“Warbler, if you fly above this tomb sing him your sweetest song.”
This isn't a new suggestion. It was suggested a while ago in the summer --just after we went into quarantine. I couldn't put this book down. It struck all the right cords. I've resurfaced my suggestion because it is out in paperback! Enjoy! BUY THE BOOK.
Fresh Water for Flowers by Valerie Perrin
”Warbler, if you fly above this tomb sing him your sweetest song.”
Fresh Water for Flowers reads like a French film, conjuring pleasures and sensations with mention of orange blossoms, jasmine tea, and cedars.
Perrin gives us - Violette. She grabs your hand and pulls you along through the story of her life and others. You could be a friend or one of her visitors - drinking her coffee and wine, eating omelets as you go along weaving in and out - past, present, past again, then present.
She introduces you to her "neighbors" bringing around some importance to their lives by personalizing each one with their dates (1954-2007), their names, and occasionally their epitaphs. She shares her joys and her pain. When you’re not right alongside her, it’s like you’re reading her diary.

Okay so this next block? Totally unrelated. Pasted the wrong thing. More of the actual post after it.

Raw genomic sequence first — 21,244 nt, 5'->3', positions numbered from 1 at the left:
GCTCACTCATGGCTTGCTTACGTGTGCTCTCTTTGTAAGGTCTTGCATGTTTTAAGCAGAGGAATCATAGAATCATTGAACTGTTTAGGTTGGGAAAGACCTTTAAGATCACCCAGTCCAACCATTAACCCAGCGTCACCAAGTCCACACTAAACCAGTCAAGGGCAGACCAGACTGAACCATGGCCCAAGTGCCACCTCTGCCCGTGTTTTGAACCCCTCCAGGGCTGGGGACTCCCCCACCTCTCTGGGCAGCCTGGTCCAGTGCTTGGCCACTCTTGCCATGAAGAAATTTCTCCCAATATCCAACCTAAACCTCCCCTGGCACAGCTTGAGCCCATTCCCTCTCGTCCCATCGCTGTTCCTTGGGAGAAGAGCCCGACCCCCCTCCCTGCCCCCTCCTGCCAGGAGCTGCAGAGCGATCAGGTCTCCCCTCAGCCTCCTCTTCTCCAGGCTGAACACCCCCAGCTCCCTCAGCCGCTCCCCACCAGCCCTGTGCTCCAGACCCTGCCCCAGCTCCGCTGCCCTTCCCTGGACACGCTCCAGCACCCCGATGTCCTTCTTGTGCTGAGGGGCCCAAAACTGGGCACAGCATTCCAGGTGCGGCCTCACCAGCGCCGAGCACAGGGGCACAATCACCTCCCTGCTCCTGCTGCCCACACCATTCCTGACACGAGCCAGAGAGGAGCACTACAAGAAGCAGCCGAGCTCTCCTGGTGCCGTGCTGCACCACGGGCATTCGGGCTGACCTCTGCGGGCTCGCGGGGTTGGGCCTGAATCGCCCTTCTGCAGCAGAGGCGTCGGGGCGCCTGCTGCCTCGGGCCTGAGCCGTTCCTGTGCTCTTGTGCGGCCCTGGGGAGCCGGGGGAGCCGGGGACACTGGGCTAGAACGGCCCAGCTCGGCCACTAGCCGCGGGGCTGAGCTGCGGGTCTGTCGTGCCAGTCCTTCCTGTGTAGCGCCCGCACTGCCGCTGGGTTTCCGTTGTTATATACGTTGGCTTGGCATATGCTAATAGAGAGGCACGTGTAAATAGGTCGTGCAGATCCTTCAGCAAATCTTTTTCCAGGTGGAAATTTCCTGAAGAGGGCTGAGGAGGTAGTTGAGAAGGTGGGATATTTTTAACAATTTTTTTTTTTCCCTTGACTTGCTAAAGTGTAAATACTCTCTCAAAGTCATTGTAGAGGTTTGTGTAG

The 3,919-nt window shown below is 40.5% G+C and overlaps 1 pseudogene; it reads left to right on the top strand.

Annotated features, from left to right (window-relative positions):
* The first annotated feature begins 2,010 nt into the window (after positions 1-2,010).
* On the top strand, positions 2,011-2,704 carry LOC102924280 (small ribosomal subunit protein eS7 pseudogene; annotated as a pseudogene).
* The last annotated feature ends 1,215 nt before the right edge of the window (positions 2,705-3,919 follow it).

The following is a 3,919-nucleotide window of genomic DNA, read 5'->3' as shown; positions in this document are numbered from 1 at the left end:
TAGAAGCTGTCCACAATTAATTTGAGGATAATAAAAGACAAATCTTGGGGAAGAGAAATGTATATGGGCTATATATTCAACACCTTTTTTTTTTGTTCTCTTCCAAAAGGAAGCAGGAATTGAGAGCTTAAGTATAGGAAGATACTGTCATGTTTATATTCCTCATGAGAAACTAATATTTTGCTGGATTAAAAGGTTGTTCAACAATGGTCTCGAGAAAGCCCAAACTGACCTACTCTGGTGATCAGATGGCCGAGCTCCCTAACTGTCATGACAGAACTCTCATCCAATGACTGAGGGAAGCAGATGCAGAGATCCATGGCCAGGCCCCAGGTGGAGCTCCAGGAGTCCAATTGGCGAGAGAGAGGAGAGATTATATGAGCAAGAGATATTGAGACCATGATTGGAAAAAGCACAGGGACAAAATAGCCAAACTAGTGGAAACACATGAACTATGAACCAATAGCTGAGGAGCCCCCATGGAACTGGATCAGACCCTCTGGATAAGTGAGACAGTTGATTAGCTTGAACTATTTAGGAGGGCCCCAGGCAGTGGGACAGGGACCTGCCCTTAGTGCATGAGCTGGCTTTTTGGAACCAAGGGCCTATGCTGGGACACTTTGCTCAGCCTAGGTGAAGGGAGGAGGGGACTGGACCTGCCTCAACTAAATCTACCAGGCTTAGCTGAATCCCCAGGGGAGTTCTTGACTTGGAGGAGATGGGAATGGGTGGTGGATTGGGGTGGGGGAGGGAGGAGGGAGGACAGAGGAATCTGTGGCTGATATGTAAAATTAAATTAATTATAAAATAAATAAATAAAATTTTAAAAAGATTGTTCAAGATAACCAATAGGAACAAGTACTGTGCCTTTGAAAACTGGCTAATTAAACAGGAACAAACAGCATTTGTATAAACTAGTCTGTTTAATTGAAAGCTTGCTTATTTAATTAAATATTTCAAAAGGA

As a cemetery keeper, her life is quiet and she’s surrounded by the dead and the families and friends of the dead who come and go. Plus gardens and music. That’s what the story is to me ... beautiful and mundane. A reminder of how every moment of the day makes up our lives and how we choose to see it makes all the difference. The flowers, the quiet, the pranks ... It almost makes you want to be a cemetery keeper. Almost.
The book is written in short chapters that are engaging and remind me of paint-by-numbers. New colors and continuations build, giving you more and more along the way for a full picture.
With a little romance, unexpected grit, poetic quotes, songs, heartbreak, and the business of keeping a cemetery, the book is arrhythmically arranged ... but it works.
“We think that death is an absence, when in fact it’s a secret presence.”
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